Sometimes there's a thin line between tribute and parody, and Austin's acoustic Asylum Street Spankers walk that line with more grace and dignity than most. On their debut album, the Austin-based collective borrows classic jug band instrumentation, vocal mannerisms, and in some cases even repertoire, imbuing songs like Lucille Bogan's "Shave 'Em Dry" and Robert Johnson's seminal blues "If I Had Possession Over Judgement Day" with both authenticity and irony. For the most part, it works well, largely due to the fact that the Asylum Street Spankers know when to go for camp appeal and when to play it straight. The contributions of co-frontman Wammo take the former route, with originals "Lee Harvey" and "Startin' to Hate Country" dependent on humor for their effectiveness; covers of pop standards "I'll See You in My Dreams" and "Brazil" are less affected. More surprising is the album's emotional range. How many groups could get away with sequencing a whimsical ode to marijuana ("Funny Cigarette," which succeeds based on its attention to vaudevillian detail, even though the band bettered it in 2000 with "Beer," which was essentially a rewrite) back to back with a darkly earnest glimpse at the underbelly of small-town America (Guy Forsyth's devastating "Hometown Boy")? Not many, and that boldness is the greatest strength of Spanks for the Memories, an album that's among the rawest yet most nuanced in the group's catalog. The 2002 reissue adds "Drunkard's Wave," a lurching barroom anthem, and "Black Eyed Blues," a comic tale of revenge that slyly echoes the bawdy early blues numbers the band holds dear.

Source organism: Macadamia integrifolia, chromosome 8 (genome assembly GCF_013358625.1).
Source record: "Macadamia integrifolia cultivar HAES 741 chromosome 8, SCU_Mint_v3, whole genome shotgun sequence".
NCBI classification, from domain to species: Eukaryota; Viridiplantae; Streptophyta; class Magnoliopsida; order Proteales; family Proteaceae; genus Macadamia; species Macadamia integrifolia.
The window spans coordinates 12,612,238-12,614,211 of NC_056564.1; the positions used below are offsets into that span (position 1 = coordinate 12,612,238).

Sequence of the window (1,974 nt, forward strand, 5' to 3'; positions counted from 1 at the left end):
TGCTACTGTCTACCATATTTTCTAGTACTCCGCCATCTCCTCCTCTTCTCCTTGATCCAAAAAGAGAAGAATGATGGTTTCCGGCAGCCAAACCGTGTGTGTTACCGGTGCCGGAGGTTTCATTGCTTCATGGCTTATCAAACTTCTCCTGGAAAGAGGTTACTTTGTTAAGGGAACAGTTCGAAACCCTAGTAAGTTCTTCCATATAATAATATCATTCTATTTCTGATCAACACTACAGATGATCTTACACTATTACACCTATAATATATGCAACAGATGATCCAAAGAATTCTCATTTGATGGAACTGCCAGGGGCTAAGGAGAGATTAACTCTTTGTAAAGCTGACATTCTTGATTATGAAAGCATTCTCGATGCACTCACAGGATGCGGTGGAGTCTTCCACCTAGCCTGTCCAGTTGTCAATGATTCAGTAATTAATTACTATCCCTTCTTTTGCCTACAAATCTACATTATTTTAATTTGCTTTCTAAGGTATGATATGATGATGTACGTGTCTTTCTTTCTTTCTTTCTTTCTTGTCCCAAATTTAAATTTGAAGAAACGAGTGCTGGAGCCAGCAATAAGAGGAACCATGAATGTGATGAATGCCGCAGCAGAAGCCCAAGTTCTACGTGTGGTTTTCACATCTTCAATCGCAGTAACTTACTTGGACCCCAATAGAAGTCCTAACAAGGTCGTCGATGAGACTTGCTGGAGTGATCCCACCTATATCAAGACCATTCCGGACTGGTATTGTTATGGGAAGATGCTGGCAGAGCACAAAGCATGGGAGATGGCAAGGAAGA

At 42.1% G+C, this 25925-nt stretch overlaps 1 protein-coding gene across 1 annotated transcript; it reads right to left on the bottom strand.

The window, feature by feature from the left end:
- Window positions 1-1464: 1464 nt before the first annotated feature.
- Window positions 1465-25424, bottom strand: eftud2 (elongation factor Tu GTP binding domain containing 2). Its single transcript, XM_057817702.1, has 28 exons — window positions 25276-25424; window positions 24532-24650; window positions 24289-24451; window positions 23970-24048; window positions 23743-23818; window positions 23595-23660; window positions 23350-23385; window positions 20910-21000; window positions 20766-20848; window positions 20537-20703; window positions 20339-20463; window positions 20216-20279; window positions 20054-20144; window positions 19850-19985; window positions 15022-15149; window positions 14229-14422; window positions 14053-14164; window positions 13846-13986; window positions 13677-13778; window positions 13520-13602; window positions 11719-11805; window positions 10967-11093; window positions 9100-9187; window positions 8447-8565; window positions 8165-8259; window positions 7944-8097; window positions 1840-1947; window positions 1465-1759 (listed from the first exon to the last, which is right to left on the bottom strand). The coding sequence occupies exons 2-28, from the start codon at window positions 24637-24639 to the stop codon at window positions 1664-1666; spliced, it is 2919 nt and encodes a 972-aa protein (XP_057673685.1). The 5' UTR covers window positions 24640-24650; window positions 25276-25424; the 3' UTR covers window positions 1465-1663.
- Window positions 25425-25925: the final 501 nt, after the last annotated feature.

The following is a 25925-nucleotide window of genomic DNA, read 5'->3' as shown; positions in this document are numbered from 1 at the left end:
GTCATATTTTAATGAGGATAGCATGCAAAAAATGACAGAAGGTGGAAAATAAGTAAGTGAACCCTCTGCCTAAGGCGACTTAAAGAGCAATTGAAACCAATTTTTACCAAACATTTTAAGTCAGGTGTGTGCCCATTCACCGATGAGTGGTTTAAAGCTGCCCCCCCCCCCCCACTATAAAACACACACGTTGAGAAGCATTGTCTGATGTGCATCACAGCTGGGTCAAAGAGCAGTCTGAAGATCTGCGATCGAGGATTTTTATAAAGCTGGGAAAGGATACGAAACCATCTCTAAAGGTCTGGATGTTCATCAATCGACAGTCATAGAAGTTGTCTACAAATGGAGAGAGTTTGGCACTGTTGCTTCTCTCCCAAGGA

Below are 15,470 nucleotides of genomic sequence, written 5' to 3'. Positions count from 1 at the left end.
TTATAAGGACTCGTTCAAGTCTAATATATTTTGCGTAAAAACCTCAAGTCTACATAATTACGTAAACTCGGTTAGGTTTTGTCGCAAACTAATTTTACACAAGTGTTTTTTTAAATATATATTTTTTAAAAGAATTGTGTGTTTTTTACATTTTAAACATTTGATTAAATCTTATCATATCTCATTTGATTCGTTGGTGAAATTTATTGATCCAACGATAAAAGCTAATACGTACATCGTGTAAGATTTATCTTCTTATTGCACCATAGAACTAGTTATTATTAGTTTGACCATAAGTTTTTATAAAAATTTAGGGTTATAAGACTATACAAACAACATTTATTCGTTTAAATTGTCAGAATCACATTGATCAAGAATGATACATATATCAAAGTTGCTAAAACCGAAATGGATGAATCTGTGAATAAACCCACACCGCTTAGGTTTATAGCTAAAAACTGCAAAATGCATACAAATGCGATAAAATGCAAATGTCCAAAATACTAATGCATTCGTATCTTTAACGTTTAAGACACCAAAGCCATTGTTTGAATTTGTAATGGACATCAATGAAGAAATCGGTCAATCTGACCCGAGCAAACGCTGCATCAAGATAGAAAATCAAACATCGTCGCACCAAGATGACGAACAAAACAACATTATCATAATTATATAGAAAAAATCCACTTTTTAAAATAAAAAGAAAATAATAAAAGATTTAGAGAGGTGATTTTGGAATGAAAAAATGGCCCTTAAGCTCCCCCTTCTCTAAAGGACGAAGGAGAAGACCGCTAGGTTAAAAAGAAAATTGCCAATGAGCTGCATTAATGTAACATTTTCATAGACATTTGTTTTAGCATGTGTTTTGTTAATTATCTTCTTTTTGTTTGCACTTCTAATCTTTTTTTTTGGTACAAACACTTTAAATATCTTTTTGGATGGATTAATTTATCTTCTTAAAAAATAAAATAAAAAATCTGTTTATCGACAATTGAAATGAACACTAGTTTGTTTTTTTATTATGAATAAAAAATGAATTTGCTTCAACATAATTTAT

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AllMusic Review by Kenneth Bays